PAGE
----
Monk Païsios the Athonite(1924-1994) – 12 July
Much has been written about the Elder. Those who knew him best and were closest to him have mostly chosen to remain silent. I have imitated them. Not because I was one of them. I’ve simply respected his memory. The Elder, I think, didn’t much care for quantity, sheer size or publicity. We were neighbours for a decade.
I used to watch the crowds in his garden. We’d point out the way to his kelli to pilgrims. I didn’t visit him all that regularly. I followed certain visitors and went only in times of great need. I respected his privacy and the offer of his love.
He was born in Cappadocia, in Farasa, in 1924. His father was the village president and had ten children. Both his parents were well-known for their devotion to the Church. A few days before they left for Greece, as a result of the dreadful Asia Minor catastrophe, Saint Arsenios the Cappadocian (†1924), whose biography he so beautifully wrote, baptized him, giving him his own name. In this way, as the writer and artist Nikos Gavriil Pentzikis, from Thessaloniki, said, ‘the living father Païsios is the departed father Arsenios’. As an infant refugee, he arrived in Piraeus and was taken thence to Corfu, where his godfather [Saint Arsenios] fell asleep in the Lord, before the child and his family moved on to Konitsa. He just about completed primary school and then took up carpentry.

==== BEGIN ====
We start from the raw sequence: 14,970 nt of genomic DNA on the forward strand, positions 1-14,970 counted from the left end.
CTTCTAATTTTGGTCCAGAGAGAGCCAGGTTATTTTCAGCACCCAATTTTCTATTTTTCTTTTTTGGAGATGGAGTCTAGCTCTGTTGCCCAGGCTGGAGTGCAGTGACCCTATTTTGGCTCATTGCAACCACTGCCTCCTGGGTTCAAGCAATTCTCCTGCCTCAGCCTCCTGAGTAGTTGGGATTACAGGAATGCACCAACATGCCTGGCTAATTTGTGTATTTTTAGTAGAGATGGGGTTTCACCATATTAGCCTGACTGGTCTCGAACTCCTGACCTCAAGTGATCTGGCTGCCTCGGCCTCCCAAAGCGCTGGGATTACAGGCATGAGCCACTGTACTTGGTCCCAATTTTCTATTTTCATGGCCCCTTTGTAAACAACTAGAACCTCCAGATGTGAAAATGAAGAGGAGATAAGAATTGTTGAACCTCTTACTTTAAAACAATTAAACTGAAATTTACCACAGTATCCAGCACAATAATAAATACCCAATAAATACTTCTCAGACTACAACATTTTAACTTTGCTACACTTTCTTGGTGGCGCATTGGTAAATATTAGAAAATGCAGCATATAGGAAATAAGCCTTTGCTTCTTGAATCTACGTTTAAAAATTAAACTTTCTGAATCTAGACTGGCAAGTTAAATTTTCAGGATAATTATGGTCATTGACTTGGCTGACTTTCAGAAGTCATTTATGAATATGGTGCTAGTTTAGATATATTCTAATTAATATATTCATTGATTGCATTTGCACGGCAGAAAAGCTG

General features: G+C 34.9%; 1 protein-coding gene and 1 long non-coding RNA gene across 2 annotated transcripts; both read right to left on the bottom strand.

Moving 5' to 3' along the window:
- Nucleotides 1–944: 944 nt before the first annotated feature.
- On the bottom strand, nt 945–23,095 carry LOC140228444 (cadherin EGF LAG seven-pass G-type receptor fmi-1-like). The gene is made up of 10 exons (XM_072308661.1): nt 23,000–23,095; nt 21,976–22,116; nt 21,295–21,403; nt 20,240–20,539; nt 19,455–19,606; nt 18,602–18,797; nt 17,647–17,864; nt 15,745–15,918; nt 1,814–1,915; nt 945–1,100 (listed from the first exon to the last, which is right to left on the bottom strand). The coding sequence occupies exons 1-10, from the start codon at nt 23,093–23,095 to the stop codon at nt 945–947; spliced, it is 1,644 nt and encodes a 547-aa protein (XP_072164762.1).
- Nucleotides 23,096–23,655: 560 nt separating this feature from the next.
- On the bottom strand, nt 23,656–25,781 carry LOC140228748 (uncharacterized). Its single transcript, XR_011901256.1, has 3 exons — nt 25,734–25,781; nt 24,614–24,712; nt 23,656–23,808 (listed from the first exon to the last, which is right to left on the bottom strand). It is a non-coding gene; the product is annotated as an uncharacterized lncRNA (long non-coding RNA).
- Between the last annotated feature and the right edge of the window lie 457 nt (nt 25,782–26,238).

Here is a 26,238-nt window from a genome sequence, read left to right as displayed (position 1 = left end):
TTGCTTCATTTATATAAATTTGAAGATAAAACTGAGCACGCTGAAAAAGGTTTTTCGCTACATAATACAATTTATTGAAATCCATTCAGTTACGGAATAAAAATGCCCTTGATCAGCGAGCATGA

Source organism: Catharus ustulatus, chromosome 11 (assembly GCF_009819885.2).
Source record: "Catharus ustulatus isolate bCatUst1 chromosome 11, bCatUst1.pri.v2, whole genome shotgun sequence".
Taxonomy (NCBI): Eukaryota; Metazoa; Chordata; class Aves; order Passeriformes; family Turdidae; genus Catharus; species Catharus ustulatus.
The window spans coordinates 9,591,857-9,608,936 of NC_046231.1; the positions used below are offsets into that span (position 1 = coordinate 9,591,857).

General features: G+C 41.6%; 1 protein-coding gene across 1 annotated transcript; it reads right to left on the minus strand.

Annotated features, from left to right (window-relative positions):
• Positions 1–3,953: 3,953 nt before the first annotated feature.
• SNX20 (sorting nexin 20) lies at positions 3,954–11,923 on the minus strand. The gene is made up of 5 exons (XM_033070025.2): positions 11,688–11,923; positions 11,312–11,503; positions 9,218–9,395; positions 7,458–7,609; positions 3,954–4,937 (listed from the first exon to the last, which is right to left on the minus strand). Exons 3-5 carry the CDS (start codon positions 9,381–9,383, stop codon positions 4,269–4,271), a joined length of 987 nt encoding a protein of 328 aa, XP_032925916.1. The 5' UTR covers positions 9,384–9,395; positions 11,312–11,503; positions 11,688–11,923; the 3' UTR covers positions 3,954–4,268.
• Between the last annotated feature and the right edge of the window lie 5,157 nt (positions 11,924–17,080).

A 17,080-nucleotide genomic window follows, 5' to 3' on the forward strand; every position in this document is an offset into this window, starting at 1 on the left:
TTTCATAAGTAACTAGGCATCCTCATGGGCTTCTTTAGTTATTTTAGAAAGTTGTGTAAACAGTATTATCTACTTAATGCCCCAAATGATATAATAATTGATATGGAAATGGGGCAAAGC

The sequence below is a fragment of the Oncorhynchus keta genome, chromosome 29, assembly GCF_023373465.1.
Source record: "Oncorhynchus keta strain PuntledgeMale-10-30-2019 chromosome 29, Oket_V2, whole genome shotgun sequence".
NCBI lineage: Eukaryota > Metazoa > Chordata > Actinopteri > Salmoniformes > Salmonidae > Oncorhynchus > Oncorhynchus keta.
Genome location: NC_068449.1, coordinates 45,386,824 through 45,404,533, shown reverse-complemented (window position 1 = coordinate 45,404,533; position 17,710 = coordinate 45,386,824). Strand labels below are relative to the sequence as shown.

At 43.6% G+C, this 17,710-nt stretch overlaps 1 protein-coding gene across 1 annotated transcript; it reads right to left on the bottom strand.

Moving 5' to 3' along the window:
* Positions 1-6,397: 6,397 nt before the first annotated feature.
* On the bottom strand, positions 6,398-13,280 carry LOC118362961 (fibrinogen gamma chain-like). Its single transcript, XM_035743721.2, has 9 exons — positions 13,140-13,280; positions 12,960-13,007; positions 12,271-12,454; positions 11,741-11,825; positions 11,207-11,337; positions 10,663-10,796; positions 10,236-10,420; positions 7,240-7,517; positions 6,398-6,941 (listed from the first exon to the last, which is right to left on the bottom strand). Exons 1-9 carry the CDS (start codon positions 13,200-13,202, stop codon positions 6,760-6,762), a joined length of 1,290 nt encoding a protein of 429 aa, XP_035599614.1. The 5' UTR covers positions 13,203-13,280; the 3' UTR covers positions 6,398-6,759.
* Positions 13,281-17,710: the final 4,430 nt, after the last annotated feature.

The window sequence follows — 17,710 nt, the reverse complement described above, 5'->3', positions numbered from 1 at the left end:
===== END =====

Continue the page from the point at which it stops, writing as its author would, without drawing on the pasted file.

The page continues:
After he’d completed his military service, he came to the Holy Mountain to be a monk, as was his great wish. He lived in our skete- Saint Panteleïmon, belonging to the Holy Monastery of Koutloumousiou, in Esfigmenou, Filotheou, Katounakia, the hermitage of Saint Galaktion on Mount Sinai, the monastery of Stomio in Konitsa, the Skete of Iviron, the monastery of Stavronikita, in Papa-Tykhon the Russian’s (†1968) kelli of the Precious Cross, and in the Koutloumousiou kelli of the Panagouda [Mother of God]. Even as a young man, he loved contributing, studying and praying. In particular, he read assiduously the Lives of the Saints, the Sayings of the Fathers and Abba Isaak the Syrian. He paid great attention to his spiritual father and would visit Athonite Elders to seek their advice.